Our new Fair Trade certified, limited edition collection – Rhythm and Blues – has landed in the shop and we couldn’t be more jazzed.
Our Fair Trade Clothing for Women: made of organic cotton, each piece features custom hand-drawn prints that came straight from the mind of one of our talented designers, Leiah. In this interview, Leiah tells us more about her design process, creative flow, and opinion on fast fashion.
SF: What inspired the geo and mandala patterns?
L: The mandala print was inspired by millefiori, which translates to “thousand flowers”. Millefiori is a glasswork/clay technique where many “canes” of a shape are made and stacked, then cross-cut to reveal the patterns within. You’ve probably seen it before in jewelry. We loved the energy of a mandala-filled pattern! The geometric print wasn’t inspired by one thing specifically, but it definitely came together for me with the fat marker I used to draw it. The way that marker bled into the paper made the perfect “wiggly” lines.
SF: What’s unique about making a repeat pattern by hand?
L: Making a repeat pattern by hand forces you to slow down. There’s less tweaking involved, since all the shapes are fixed in place instead of digital. It’s definitely easier to create a pattern digitally, but I think it’s also a good exercise to make one by hand. I like how these two patterns have a real “handmade” line quality.
SF: Is there a musician or band that helps get your creative gears turning?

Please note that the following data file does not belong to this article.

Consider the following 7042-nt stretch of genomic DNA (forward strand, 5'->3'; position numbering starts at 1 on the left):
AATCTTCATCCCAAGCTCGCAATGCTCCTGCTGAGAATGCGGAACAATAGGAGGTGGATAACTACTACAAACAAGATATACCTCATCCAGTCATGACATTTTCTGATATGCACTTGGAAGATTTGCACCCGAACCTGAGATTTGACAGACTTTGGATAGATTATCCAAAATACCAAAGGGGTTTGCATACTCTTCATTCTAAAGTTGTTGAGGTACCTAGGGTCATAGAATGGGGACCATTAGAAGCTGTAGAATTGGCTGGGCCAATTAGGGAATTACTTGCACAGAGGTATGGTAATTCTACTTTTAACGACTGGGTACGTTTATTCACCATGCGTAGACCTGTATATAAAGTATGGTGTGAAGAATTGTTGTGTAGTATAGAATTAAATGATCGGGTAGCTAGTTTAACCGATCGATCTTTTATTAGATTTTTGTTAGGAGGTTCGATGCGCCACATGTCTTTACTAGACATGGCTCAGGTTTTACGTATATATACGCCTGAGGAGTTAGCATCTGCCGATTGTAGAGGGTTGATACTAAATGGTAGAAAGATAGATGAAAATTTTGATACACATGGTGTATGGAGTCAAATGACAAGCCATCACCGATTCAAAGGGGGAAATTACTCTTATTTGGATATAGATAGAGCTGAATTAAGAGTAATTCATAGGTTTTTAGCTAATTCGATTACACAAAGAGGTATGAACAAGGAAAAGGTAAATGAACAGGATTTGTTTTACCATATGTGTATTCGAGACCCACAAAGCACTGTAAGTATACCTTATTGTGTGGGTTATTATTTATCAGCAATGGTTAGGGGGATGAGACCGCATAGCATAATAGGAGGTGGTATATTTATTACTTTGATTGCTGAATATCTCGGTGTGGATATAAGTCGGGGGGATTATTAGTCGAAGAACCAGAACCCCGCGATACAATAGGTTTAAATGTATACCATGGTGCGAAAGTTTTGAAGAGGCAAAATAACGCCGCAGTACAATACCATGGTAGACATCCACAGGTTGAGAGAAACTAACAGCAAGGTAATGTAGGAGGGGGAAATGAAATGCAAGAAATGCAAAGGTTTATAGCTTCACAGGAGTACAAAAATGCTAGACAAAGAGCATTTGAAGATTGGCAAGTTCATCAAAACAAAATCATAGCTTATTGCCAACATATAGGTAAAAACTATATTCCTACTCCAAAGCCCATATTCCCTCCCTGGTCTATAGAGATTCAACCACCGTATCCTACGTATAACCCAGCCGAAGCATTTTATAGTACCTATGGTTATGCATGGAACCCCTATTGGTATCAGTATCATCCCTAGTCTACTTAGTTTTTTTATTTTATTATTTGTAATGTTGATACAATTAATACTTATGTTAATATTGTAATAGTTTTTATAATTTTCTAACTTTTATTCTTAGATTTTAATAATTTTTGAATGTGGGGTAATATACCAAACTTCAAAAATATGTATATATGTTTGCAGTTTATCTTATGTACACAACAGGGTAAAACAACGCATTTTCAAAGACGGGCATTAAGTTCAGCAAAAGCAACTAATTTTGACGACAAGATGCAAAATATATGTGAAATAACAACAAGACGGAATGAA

L: I like to make playlists on Spotify for different moods, and play whichever one I feel like I need that day. My top playlist is called “focus” and includes instrumental songs that don’t distract me with lyrics. I do have a playlist called “feelin’ artsy” though! It has 56 songs.
SF: How long would you say it took to create the designs from start to finish?
L: To draw each design took about a day each. We started the process in January 2016. It took 10 months to complete this line of printed items, from conception to final files sent off to the manufacturer. We really took our time refining body styles, getting the scale of the print just right, and choosing colors (alongside everything else going on at Soul Flower!) We won’t get the final shipment until April 2017. So after everything, it took over a year. It’s hard to keep a project like this secret for that long!
SF: What does slow fashion mean to you? Why is it important?
L: Slow fashion to me is mindfully made in a lower-impact way with sustainable materials. Slow fashion is the opposite of fast fashion. Slow fashion is about smart design and handmade art, created on a realistic time scale. Instead of speeding through the process making everything as cheaply as possible just to make a quick buck, slow fashion takes the time to do it right, paying everyone a livable wage and offering an end product that resonates and will last a long time.